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After freeze order, Mallya can spend just $7,000/week

K GIRIPRAKASH Bengaluru | Updated on January 09, 2018

Vijay Mallya arrives at Westminster Magistrates Court in London, Britain, December 4, 2017. REUTERS/Simon Dawson

India may have to pay former liquor baron $1m if extradition case fails

More bad news for the ‘King of good times’. Former liquor baron Vijay Mallya was last week served a £1.15-billion ($1.5 billion) worldwide freezing order, which prevents access to his assets.

The order came after a London judge allowed a January Indian court ruling over Mallya’s assets to be enforced in the UK, according to a copy of the banks’ skeleton arguments, Bloomberg reported. He can now spend only about £5,000 ($7,000) per week.

The report said Mallya’s lawyers are trying to overturn the ruling. Last week, a London judge granted a short extension to respond to the order because of simultaneous proceedings over his extradition.

The Government may end up paying over $1 million to Mallya if its plea for his extradition in the London court fails. Though other options are available to delay the payment, the Centre will eventually have to pay the court expenses incurred by Mallya, a London-based international arbitration lawyer said.

The banks to which Mallya owes ₹9,000 crore had claimed that he is the beneficial owner of at least three properties, cars and other valuables. These include a house near London which he bought for £11.5 million, a lodge for £1.5 million and other assets.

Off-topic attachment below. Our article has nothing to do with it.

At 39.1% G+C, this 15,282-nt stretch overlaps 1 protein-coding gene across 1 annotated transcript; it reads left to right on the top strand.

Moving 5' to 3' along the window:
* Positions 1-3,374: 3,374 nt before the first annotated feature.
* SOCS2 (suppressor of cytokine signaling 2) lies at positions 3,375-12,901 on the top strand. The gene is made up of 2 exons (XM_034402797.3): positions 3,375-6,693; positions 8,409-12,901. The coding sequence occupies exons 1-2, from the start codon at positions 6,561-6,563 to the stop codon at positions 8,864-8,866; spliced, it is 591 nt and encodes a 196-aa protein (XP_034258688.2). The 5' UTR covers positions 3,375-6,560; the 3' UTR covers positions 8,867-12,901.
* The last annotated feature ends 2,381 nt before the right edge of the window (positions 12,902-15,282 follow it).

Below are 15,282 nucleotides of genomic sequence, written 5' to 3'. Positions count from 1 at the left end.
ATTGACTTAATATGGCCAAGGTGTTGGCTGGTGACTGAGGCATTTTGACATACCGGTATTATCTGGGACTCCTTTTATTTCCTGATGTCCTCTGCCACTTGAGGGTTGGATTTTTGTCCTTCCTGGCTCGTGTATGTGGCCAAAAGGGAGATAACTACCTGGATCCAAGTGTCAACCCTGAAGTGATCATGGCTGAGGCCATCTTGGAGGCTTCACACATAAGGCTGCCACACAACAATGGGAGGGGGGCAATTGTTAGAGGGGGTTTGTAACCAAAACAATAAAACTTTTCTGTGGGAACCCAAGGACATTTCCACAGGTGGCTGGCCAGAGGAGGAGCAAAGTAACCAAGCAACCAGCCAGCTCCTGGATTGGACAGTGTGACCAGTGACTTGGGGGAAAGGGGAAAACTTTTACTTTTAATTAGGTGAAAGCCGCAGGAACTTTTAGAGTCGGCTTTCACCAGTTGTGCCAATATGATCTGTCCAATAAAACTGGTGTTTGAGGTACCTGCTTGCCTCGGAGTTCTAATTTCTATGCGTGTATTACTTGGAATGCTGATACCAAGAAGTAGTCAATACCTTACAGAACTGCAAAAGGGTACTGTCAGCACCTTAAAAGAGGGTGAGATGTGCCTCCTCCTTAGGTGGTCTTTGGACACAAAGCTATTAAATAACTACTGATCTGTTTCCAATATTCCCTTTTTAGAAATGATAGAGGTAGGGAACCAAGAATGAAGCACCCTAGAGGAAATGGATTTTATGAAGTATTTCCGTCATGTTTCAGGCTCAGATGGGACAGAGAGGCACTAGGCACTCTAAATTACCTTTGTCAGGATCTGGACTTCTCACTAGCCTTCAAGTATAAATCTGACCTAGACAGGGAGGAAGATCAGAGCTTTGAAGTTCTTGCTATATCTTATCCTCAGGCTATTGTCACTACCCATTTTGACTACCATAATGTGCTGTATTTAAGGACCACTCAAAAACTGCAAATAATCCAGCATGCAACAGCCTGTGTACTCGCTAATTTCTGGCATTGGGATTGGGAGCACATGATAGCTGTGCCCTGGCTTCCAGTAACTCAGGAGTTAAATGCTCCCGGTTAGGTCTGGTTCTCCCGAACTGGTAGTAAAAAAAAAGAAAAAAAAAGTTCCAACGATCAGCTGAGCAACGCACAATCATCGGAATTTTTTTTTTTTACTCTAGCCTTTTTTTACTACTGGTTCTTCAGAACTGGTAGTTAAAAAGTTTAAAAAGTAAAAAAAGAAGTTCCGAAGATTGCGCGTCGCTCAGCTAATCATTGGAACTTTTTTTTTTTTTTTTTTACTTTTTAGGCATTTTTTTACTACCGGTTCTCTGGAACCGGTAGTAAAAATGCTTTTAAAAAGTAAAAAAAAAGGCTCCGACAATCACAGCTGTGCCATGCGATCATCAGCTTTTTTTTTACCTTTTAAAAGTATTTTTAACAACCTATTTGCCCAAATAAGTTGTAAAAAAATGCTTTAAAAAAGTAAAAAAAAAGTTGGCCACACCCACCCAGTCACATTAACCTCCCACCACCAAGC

Sarosh Zaiwalla, Founder and Senior Partner at Zaiwalla & Co, told BusinessLine that the government, through the banks, should try to pursue the worldwide freezing order rather than the extradition case itself. “Extradition alone will not lead to Mallya repaying the loan he owes to banks but the freezing order would,” he pointed out.

Zaiwalla said once this is enforced, an English judge will monitor how he uses the money. Mallya will have to declare all his assets and has to say, under an affidavit, that he has no beneficial interest. “Life becomes very difficult once the worldwide freezing is ordered,” he said.

Zaiwalla and the senior solicitor at the law firm, Kartik Mittal, said that, with regard to the extradition case, India should be able to prove that loans taken by Mallya from the lender-banks were used for purposes other than those originally intended.

“It is not going to be an easy process. The criminal charge must be recognised in the UK as well if there is evidence that Mallya was involved in money laundering fraud.”

“Extradition is sensational and is not the right remedy,” they pointed out.

Mallya is expected to bring up the matter of how he is a politically exposed person and that other corporates have borrowed more money from banks than he has. Even if the Government wins the extradition case, Mallya may be advised to appeal and, if he seeks bail, it will be granted immediately.

However, if the case falls through, the government will have to pay Mallya costs for fighting the case which could be over $1 million, said Zaiwalla.

Both the solicitors said it would take three to five years before Mallya is brought back to India, even if the extradition case goes in the Government’s favour. Mallya can appeal before the Supreme Court and even go to the European court if he alleges human rights violation.

Published on December 11, 2017

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